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Gardening in February

As we move to the end of winter, things begin to stir in the garden in February – not least snowdrops and spring-flowering bulbs. The weather at this time of year can be very variable – warm days followed by severe frosts and cold winds – which can severely affect young growth and new plants. Always check the current and upcoming weather conditions when considering what to do in the garden.

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Light gardening at this time of year is very beneficial for both body and mind.
Bare-rooted trees and shrubs are a cheaper alternative to container-grown plants – but get them planted by the end of the month.
Check chitting potatoes and make sure they have enough light and it’s not too warm for them.
It’s probably too cold to sow veg seeds outside, but warm the soil with clear polythene for an early start in March.
Lift and split congested clumps of snowdrops after flowering ‘in the green’.
Check chitting seed potatoes to ensure they’re producing short, stocky, dark green shoots.
Add some future winter colour with snowdrop plants ’in the green’.
Topdress trees, shrubs, fruit and other long-term plants growing in containers with fresh compost.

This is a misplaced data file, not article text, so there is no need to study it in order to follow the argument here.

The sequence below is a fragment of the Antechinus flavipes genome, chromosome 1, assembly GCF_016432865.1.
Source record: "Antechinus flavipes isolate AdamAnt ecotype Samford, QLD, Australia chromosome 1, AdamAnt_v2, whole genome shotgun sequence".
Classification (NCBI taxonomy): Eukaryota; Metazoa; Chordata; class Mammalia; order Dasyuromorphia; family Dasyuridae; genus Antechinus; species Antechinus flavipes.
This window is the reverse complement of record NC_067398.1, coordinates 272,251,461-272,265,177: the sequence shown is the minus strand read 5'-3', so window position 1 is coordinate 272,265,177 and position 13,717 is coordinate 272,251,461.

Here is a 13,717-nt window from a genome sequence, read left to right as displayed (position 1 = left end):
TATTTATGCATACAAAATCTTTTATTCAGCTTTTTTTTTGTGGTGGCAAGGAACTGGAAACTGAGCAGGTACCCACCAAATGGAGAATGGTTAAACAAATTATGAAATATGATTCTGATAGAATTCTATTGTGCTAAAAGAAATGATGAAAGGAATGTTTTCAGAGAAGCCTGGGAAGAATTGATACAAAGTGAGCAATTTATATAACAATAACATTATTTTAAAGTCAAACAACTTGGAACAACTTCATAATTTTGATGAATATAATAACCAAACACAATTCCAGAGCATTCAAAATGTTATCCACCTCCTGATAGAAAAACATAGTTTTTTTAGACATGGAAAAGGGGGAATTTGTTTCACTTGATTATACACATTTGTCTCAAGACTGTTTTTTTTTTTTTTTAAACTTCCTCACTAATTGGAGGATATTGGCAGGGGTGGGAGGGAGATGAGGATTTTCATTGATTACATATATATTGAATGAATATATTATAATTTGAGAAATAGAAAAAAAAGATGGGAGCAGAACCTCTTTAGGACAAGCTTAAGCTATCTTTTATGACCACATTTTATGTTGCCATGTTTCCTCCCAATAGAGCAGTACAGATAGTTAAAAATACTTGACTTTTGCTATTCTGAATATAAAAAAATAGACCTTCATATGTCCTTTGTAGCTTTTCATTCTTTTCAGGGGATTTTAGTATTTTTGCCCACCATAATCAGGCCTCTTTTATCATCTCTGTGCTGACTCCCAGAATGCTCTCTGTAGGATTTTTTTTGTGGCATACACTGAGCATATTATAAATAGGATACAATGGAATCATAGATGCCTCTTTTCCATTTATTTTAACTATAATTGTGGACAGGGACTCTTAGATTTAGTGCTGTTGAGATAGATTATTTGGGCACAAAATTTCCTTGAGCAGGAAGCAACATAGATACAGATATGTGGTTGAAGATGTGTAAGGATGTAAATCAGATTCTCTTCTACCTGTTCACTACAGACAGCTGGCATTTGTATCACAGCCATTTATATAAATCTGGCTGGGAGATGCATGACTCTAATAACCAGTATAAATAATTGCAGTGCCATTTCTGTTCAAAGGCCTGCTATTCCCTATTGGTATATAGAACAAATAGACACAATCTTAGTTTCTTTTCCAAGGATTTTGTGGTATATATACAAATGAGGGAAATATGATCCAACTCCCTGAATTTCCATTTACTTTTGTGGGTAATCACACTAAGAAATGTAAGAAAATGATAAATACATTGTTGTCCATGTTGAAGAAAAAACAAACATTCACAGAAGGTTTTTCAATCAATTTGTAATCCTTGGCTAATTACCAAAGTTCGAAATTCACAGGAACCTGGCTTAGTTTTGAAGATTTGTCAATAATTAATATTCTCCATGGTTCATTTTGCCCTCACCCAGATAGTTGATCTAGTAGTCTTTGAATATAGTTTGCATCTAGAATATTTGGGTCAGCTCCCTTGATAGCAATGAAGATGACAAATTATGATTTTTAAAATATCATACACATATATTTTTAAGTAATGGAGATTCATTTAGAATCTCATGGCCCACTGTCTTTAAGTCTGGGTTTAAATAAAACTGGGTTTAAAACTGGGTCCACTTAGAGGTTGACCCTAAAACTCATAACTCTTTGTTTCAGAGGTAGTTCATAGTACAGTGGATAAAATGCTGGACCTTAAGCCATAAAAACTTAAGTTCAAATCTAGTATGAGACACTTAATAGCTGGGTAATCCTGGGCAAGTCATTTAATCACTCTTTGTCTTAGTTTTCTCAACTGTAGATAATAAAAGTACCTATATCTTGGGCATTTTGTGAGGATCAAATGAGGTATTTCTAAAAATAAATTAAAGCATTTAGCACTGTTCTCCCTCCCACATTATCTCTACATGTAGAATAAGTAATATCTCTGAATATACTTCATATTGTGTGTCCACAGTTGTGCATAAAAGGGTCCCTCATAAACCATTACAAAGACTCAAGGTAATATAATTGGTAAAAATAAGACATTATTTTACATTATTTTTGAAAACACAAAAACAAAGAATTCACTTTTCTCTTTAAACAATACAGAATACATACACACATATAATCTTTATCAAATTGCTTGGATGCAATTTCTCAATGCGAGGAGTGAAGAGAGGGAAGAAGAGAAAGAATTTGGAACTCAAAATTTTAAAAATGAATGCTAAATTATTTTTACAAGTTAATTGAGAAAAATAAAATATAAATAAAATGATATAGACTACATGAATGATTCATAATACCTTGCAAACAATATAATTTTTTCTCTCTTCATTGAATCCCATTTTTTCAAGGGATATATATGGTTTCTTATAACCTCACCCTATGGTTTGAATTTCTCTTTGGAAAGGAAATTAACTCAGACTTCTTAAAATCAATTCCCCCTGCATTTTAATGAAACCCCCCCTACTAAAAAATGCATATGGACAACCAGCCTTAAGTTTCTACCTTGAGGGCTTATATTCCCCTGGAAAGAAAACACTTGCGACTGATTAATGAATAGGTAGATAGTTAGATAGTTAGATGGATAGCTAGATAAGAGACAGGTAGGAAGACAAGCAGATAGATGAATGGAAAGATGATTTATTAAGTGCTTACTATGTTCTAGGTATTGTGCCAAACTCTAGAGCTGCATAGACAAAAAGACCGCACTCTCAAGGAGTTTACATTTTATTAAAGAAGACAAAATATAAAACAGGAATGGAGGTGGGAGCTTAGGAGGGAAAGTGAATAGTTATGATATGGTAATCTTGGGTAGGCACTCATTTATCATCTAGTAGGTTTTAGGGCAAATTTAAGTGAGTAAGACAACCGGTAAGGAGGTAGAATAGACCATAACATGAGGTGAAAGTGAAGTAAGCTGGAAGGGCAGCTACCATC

Plants may start growing during warmer spells, so check compost in containers doesn’t dry out.
Give all fruit a good start to the year by applying a general-purpose balanced feed.
Prune autumn-fruiting raspberries by cutting down all the canes to the ground.
Prune winter-flowering shrubs immediately after they finish flowering.
You can install a garden pond at any time of year, but it’ll establish faster if you do it now.
Garden birds are particularly in need of high-energy food during cold and freezing weather.
Plant lily bulbs for a colourful summer display.
Continue drawing up your plans for this year’s vegetable cropping and order seeds and other planting material.
Install water butts and other water-collection systems to save water.
Cover the blossom of early-flowering peaches and nectarines with fleece to protect from frost damage.
Check tree stakes and ties are secure and that ties are neither too loose nor too tight.
Tie wall shrubs and climbers securely to their supports to protect them from wind damage.
Check all your tools are in good working order and maintain them as necessary.
Create new lawns, or repair damaged ones, by laying fresh turf.
Prepare the soil for new lawns being laid from seed in spring.
Spiking the lawn with a garden fork will help reduce water logging problems.